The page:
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Content archived on 2024-04-16

Fibre and pulp production from unconventional biomass fibre-plastic blendingtrials and applications


The main objective of this integrated project is to develop a new composite plastic material using agricultural raw materials which can be cultivated in marginal lands or in lands set aside from food production. Another important objective is to use pulp and natural fibre, and other biodegradable material, as filler or reinforcement in plastic composites instead of calciocarbonate and glass fibre, so reducing the possibilities of enviromental pollution.
A new composite plastic material is under development using agricultural raw materials which can be cultivated in marginal lands or in land set aside from land production. The first large scale applications of production of biomass by short rotation intensive culture (SRIC) are in progress with ginestra and robinia. Due to their capacity to block landslides in steep, sloping soils, these species have been planted along road slopes.

The best technique for gathering and pretreating the biomass is under study. It has been found that the best preparation of biomass to be converted into fibre is to chip the raw material directly after harvesting. This can be done by hand or by machine and the final product is a homogenous matter that must be dried to avoid fermentation. The best system of drying biomass economically has been found to be by passive solar drier. The drying may be performed in about 30 days, with a weekly moving of the chips, to avoid the fermentation. After this pretreatment, the moisture is reduced to about 15% allowing storage and transportation of the biomass and it is ready to be treated for fibre extraction.

The defibration (mechanical pulping) process is under study and a reaction device is being designed to remove part of the plant cuticle. A similar device was designed with a special rotor to ensure a homogeneous mixing of the material and a high speed grinder was made. A washing machine was designed and built, to wash the fibres from the cuticle. 2 vats were also built to contain the fibrous suspensions and all these components were connected to carry out a work cycle.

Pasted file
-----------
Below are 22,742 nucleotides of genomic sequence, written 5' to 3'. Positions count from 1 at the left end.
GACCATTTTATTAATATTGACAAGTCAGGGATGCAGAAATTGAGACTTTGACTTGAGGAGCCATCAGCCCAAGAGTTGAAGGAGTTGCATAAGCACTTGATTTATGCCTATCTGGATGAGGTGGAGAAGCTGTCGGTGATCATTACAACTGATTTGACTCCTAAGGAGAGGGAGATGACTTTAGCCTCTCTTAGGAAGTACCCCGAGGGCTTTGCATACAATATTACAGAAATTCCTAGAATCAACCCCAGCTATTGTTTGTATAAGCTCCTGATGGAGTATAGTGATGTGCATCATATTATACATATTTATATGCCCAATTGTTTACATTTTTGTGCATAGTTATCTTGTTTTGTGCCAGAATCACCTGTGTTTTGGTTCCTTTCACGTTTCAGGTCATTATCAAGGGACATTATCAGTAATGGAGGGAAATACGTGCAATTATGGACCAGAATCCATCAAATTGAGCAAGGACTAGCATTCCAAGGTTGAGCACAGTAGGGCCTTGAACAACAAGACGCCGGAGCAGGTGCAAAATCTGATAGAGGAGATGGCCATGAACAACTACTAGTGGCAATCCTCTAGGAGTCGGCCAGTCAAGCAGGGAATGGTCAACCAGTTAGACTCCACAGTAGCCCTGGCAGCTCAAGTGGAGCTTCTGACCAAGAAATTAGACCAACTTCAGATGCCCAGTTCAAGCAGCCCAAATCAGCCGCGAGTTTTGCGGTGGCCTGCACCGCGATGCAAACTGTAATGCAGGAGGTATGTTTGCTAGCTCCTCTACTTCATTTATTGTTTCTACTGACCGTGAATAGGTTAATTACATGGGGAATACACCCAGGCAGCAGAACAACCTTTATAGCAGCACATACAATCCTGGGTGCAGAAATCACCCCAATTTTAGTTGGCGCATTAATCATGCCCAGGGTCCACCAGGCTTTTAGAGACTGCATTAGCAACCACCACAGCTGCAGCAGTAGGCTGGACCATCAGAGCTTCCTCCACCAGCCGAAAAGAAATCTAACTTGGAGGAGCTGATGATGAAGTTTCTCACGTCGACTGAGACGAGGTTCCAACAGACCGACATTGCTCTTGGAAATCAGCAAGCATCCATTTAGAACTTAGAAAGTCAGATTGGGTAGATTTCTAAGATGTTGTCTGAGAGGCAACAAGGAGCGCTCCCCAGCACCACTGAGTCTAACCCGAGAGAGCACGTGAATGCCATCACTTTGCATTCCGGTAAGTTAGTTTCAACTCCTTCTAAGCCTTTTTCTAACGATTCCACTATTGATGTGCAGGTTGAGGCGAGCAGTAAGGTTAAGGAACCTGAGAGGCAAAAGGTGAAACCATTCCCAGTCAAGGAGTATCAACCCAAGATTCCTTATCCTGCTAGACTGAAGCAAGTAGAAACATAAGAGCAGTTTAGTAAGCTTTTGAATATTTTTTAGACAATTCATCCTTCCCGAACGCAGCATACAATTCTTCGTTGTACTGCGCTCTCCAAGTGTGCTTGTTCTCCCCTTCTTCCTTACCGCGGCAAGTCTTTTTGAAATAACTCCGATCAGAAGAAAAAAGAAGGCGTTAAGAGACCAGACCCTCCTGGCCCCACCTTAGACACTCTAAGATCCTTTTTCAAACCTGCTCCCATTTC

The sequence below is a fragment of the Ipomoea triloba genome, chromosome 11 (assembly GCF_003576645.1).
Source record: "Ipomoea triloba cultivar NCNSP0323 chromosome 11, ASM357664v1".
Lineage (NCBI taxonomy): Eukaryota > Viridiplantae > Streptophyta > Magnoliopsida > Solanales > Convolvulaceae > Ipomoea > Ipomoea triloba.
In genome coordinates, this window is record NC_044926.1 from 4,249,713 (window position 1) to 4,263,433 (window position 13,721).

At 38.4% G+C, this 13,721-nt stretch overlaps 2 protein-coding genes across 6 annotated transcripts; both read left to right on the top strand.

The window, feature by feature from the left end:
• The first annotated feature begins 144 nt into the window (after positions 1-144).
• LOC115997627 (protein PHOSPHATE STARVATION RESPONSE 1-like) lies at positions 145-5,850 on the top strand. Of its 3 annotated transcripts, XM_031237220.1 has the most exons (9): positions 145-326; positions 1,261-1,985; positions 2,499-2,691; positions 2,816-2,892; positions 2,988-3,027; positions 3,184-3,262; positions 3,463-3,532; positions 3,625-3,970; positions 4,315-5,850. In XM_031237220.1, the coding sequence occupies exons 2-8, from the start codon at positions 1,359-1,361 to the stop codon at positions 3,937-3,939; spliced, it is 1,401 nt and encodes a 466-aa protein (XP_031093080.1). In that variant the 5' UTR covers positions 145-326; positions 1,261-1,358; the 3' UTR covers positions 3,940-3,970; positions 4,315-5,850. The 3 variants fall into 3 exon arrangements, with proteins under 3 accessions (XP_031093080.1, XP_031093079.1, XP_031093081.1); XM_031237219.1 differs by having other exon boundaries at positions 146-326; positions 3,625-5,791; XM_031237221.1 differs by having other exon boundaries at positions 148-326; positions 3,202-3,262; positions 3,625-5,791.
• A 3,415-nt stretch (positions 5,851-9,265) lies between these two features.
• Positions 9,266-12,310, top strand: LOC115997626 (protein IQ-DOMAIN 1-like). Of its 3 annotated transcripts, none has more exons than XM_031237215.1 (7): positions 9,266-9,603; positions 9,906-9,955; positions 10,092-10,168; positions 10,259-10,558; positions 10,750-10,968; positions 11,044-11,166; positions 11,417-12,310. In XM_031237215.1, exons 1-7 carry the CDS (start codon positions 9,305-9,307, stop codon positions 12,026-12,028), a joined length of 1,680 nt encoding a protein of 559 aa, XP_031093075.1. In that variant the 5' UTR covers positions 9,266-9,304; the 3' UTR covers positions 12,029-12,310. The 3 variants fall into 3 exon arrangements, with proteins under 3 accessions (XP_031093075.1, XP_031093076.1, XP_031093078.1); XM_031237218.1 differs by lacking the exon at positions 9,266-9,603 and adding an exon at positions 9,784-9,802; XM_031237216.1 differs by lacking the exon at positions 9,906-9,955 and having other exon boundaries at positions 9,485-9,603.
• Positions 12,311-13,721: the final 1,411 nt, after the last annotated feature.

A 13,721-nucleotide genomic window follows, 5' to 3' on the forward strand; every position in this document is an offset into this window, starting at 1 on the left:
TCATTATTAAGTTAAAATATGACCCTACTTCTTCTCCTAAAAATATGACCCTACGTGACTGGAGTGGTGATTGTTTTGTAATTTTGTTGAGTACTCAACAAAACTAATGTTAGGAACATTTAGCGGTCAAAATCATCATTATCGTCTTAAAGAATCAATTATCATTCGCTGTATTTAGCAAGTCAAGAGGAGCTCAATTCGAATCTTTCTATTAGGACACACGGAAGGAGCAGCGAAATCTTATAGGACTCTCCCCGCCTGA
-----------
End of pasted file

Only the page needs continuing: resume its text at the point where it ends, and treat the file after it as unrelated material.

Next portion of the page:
The delignification process (semichemical pulping) is also under study and a sample of ginestra fibres was obtained for chemical treatment from broom. The yield from the process of delignification was 42% and the final yield of the product supplied was 40%.
The objectives will be achieved by adopting the following approach:

A study will be carried out on the production of biomass for experiments and to assess the feasibility of an annual production of 15 000 to 20 000 tonnes of biomass per year which would be required for an industrial scale operation.

Procedures and machines to pretreat the raw biomass will be developed. The aim is to reduce biomass size before storage or transportation by mechanically removing the liquid (especially for ginestra) followed by solar drying. At this stage the shorter fibres should be made. Specific machines for performing these tasks do not exist and have to be developed.

Methods will be established to defibrate the biomass and to refine the fibres for further processing either through the wet or the dry route, depending on the length of the fibres. The machinery which is to be used will derive mainly from the pulping and delignification stages of traditional pulp making but special items will have to be developed to handle these fibres and to refine them specifically to the level demanded by the further processing. The product obtained at this stage is essentially semichemical pulp which can be processed in conventional paper machines.

The most suitable fibres will be processed through the dry forming route. This involves web formation, binding with starch derived binders or dry binders, calendering, and embossing in a way which already imparts the preferential mechanical resistance demanded by components to be finally made. The basic dry forming process of Dan Web, specifically developed for shorter pulp fibres will be used. However, several process adjustments and redesigning of some of the equipment will be necessary.

The improved blending of fibres and plastic will be developed for car body production, the fibres coming from ginestra and black locust.


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